Enduring another tricky start to the campaign, 2020 saw Davies take a first podium at Jerez in Race 2, but he would be more consistent in the second half of the season. He would score more points than anyone else in the final nine races as race wins in Race 2 at Catalunya and in Race 2 at Estoril propelled him to third in the Championship standings, with the latter win proving to be emotional. However, he’d already been confirmed as leaving the team, being replaced by Michael Ruben Rinaldi. In the end, it would be a straight swap and Davies joined Team GoEleven for the 2021 campaign. In all, Chaz Davies was a factory Ducati hero, enjoying some memorable wins in his seven seasons with the team.

THE FINAL CHAPTER: not the end he deserved

However, it would be a season blighted by injury and despite taking a 99th podium in Race 2 at Estoril, a shoulder injury at Misano would derail his season before a heavy shunt with Lucas Mahias (Kawasaki Puccetti Racing) in the Tissot Superpole Race at Catalunya ruled Davies out of Jerez with two fractured ribs. Travelling to Jerez to announce his retirement from WorldSBK, Davies’ glittering career ends and despite not taking the WorldSBK title that eludes him, he was part of one of the biggest rivalries the Championship had seen, battling with Jonathan Rea, wearing his heart on his sleeve and winning plenty of fans. He did come back for the final two rounds, where he signed off on the race track.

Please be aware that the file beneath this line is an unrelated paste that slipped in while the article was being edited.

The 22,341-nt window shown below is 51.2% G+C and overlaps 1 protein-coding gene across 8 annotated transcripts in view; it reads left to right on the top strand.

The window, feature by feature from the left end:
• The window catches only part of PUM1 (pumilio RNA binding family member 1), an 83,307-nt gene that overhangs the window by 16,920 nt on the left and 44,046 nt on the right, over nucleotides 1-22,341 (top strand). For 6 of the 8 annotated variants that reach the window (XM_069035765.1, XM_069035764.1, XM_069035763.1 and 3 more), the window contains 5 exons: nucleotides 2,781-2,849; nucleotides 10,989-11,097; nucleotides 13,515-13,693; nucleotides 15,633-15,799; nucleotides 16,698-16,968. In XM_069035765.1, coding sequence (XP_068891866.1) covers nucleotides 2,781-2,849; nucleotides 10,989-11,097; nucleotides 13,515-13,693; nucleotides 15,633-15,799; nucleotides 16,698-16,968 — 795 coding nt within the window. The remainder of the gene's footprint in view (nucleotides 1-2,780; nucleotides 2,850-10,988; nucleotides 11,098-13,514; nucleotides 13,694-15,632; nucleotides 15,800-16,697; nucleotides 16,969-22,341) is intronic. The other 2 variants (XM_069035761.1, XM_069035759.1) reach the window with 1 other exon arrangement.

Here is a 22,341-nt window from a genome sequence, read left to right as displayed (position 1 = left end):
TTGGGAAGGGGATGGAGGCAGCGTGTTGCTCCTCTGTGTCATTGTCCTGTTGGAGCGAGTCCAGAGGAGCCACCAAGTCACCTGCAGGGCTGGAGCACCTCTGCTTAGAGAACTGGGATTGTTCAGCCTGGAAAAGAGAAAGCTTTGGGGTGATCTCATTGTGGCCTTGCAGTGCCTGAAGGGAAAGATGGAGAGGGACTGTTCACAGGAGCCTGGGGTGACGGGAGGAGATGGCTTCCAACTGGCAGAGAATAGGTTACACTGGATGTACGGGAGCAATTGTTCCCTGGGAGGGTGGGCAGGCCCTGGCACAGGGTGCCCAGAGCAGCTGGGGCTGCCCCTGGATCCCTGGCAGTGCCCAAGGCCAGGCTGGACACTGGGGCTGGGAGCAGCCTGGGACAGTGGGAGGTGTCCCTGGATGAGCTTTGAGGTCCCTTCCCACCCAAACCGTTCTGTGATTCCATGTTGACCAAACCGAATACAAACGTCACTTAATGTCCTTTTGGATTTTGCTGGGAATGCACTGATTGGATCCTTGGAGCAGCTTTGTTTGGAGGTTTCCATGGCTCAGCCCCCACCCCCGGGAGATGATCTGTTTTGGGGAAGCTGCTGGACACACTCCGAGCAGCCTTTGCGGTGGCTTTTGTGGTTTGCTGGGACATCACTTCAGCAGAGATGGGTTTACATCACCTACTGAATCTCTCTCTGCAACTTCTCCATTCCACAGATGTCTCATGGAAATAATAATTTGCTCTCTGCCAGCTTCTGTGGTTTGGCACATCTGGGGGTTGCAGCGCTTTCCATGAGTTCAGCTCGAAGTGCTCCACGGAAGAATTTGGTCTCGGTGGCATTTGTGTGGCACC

STATISTICALLY SPEAKING: Davies is a Ducati gem

So, what does Davies’ career look like in numbers? Well, for Ducati, he is their third most successful rider in terms of wins at 28, just Carl Fogarty on 59 and Troy Bayliss on 52 are ahead of him. 89 podiums for Ducati also put him third overall in the manufacturer’s stats, again only Fogarty on 100 and Bayliss on 94 in front of him. It’s the same story for fastest laps too, with Fogarty and Bayliss ahead on 46 and 35 respectively whilst Davies is on 34. In the overall win charts, Davies is seventh on 32, just one behind fellow Ducati star Troy Corser, whilst he is sixth in the podiums tally on 99.

Get ready for a dramatic 2022 with the WorldSBK VideoPass!